Westminster Bridge and the new Houses of Parliament, 1858
As a mother and her daughter walked along the banks of the Thames in October 1858 two young men hailed them from their cart and asked them if they’d like a ‘ride to the new bridge’.
I imagine the ‘new bridge’ in question was Westminster which was under construction in 1858. By the middle of the 1800s the old Westminster Bridge (which dated from the middle of the previous century) was in a bad state of repair. Thomas Page was commissioned to design a new bridge and the structure, with decorations by Charles Barry (the architect of the new Gothic Houses of Parliament) opened in May 1862.
The young men, named Shearing and Lloyd may have an ulterior motive in picking up the women but it certainly wasn’t robbery. The women were poor, being alter described as of ‘very humble position’. Moreover the younger woman was carrying an infant and so they gratefully accepted the lads’ offer and climbed aboard.
The men were smoking and probably showing off, or ‘larking about’ to use a term contemporaries would have understood. One of them threw his pipe away once he had finished with it and the cart rattled on towards the bridge.
Suddenly to their horror the women realised that there was a fire in the cart and their clothes quickly ignited. It seemed to have spread from a piece of paper, maybe lit from the discarded pipe. Since it was so shocking and had burned right through the women’s clothes to their undergarments they decided to press charges at the Westminster Police Court.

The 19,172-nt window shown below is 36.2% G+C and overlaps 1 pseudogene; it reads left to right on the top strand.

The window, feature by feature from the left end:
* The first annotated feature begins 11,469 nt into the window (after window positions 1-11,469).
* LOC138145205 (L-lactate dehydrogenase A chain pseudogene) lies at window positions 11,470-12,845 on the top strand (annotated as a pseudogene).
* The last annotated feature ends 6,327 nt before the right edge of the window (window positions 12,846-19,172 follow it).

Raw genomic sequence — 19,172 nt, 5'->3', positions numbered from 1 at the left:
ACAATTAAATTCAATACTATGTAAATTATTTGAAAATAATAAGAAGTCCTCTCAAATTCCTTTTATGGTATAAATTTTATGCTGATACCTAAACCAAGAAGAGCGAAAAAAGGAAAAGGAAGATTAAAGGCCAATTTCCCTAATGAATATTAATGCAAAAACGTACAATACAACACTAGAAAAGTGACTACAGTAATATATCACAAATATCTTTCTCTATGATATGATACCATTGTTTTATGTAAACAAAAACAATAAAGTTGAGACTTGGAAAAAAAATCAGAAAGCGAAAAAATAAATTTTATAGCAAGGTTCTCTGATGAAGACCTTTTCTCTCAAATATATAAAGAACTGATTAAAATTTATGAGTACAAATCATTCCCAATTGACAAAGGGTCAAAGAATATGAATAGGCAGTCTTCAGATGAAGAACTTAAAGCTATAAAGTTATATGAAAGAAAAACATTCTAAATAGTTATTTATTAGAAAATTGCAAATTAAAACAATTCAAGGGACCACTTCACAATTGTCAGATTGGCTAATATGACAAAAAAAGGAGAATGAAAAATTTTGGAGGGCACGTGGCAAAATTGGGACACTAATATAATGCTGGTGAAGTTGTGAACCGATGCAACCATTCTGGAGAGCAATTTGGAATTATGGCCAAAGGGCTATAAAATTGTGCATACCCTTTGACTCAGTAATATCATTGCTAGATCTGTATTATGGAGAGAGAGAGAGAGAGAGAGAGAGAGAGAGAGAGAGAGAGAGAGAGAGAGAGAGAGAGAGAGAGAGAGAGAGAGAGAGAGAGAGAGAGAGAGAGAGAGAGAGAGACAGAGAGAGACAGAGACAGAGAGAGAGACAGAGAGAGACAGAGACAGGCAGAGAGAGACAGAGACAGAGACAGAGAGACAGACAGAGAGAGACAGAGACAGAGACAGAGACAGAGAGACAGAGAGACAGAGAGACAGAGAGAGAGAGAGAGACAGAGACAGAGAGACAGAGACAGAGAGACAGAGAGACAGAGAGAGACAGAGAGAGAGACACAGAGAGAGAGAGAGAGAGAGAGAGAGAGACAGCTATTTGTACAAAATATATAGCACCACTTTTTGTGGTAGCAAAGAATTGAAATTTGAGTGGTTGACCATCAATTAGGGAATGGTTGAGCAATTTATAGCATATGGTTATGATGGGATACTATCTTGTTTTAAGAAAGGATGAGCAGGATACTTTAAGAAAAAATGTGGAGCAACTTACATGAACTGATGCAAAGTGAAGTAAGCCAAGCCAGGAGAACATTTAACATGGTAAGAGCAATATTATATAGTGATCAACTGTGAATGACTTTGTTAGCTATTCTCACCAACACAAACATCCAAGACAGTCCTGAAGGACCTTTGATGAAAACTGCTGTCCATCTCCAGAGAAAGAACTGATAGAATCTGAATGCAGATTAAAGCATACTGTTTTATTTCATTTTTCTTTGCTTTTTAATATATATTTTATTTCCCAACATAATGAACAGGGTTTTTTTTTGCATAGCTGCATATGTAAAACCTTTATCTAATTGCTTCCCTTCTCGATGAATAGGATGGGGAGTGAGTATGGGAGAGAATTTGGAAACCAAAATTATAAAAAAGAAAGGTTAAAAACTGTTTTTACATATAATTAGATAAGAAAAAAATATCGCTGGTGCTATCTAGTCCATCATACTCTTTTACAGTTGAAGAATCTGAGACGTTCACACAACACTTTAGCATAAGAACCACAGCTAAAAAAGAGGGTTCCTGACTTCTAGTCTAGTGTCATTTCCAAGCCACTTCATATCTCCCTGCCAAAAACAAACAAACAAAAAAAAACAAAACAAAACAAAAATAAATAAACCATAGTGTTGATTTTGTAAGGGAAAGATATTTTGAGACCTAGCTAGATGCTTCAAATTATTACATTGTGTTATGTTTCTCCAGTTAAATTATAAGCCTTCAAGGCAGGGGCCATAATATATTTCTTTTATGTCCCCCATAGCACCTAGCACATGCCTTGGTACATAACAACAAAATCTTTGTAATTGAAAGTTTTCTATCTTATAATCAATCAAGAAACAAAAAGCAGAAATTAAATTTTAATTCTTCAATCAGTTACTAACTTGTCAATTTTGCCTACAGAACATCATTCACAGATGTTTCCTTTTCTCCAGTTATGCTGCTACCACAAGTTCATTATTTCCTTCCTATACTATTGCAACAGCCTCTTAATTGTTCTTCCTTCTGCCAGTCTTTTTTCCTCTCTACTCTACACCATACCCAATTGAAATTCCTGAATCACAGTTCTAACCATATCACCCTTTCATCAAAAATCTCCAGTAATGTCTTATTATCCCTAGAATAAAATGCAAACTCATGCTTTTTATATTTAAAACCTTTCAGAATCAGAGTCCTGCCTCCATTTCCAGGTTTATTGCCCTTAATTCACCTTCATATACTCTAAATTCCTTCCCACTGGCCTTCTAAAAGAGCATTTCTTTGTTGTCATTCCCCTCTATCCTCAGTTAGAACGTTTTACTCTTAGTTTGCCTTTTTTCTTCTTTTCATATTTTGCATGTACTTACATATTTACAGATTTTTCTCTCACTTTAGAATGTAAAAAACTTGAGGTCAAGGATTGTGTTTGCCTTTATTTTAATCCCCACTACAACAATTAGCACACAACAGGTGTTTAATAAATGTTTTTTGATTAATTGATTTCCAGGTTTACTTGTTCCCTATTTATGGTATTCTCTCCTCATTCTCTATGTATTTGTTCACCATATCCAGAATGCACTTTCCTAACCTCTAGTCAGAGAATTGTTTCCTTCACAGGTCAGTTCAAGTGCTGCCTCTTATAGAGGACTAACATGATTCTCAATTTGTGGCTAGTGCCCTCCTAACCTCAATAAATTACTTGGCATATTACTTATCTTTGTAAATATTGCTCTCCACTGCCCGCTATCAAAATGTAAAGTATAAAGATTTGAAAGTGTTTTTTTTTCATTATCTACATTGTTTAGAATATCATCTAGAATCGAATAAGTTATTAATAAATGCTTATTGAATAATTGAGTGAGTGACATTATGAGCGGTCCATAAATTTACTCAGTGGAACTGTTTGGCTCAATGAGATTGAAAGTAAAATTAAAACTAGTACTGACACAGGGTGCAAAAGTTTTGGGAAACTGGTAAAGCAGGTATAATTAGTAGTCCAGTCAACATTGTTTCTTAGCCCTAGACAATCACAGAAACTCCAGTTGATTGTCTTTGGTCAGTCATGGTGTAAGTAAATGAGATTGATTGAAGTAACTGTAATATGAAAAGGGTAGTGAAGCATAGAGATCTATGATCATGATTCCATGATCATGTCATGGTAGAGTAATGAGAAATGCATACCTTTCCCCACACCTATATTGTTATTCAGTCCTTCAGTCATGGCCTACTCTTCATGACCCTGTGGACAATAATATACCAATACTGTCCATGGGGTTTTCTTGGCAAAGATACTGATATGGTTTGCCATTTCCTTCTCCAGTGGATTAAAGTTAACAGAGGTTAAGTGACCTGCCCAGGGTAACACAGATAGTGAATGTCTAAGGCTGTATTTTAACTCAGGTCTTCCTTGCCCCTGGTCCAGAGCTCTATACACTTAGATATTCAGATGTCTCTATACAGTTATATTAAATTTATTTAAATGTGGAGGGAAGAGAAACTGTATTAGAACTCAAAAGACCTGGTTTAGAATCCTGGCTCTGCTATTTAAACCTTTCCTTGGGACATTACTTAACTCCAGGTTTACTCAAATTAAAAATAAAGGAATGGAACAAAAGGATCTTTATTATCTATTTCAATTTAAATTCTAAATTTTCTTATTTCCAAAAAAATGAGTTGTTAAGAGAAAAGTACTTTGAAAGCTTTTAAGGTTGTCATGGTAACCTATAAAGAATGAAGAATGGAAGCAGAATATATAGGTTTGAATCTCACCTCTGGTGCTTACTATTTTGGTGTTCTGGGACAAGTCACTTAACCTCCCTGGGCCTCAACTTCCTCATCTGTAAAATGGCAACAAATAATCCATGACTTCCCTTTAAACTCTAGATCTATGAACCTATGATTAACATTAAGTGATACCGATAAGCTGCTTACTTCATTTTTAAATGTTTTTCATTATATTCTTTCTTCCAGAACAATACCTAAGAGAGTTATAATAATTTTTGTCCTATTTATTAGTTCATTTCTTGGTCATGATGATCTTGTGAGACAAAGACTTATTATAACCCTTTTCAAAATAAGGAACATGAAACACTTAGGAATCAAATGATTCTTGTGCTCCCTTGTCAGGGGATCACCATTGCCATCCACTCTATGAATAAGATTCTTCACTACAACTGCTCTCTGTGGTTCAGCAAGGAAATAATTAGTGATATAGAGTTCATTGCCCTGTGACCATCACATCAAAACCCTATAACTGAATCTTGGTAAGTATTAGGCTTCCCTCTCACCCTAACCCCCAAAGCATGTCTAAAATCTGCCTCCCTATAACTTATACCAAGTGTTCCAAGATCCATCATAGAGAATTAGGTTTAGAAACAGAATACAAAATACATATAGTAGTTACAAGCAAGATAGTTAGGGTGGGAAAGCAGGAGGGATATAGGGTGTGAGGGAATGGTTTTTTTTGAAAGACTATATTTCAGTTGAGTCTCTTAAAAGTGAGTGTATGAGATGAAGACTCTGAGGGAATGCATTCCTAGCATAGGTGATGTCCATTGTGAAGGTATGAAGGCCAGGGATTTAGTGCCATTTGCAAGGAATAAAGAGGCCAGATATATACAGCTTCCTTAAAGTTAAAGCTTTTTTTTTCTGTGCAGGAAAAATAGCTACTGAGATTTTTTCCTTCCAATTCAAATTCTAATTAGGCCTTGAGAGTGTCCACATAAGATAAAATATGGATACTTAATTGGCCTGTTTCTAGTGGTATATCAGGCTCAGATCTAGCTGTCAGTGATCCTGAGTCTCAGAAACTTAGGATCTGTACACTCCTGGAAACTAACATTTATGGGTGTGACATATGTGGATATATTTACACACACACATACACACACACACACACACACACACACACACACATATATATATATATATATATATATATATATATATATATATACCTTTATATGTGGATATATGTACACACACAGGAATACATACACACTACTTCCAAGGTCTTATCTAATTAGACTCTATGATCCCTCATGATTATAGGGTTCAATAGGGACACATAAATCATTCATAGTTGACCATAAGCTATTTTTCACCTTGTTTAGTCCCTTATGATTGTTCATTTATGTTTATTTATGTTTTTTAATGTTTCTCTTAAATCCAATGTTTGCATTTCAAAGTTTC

Mr Arnold, the sitting justice, was told that ‘the old lady’s hands were burnt in extinguishing the fire, and she and her daughter, who appeared very creditable people, were much grieved by the loss they had sustained to their clothes, amounting to at least £2’.
So the case turned on whether the fire was an accident, or set deliberately, perhaps as a prank.
Was that the reason the men had offered the women a lift, to lure them into the cart to play an unpleasant joke on them? It is certainly possible but Mr Arnold was unsure. Had he been sure, he said, that the fire was intentional ‘he would have visited it with the severest punishment of the law’. But there was not enough evidence against the pair so he was unable to order compensation, and so the lads were released. Regardless of whether there was any intent or not this judgement did nothing at all to help the poor women who probably could ill afford to lose their clothes to a fire, however accidental.
[from The Morning Post, Tuesday, October 05, 1858]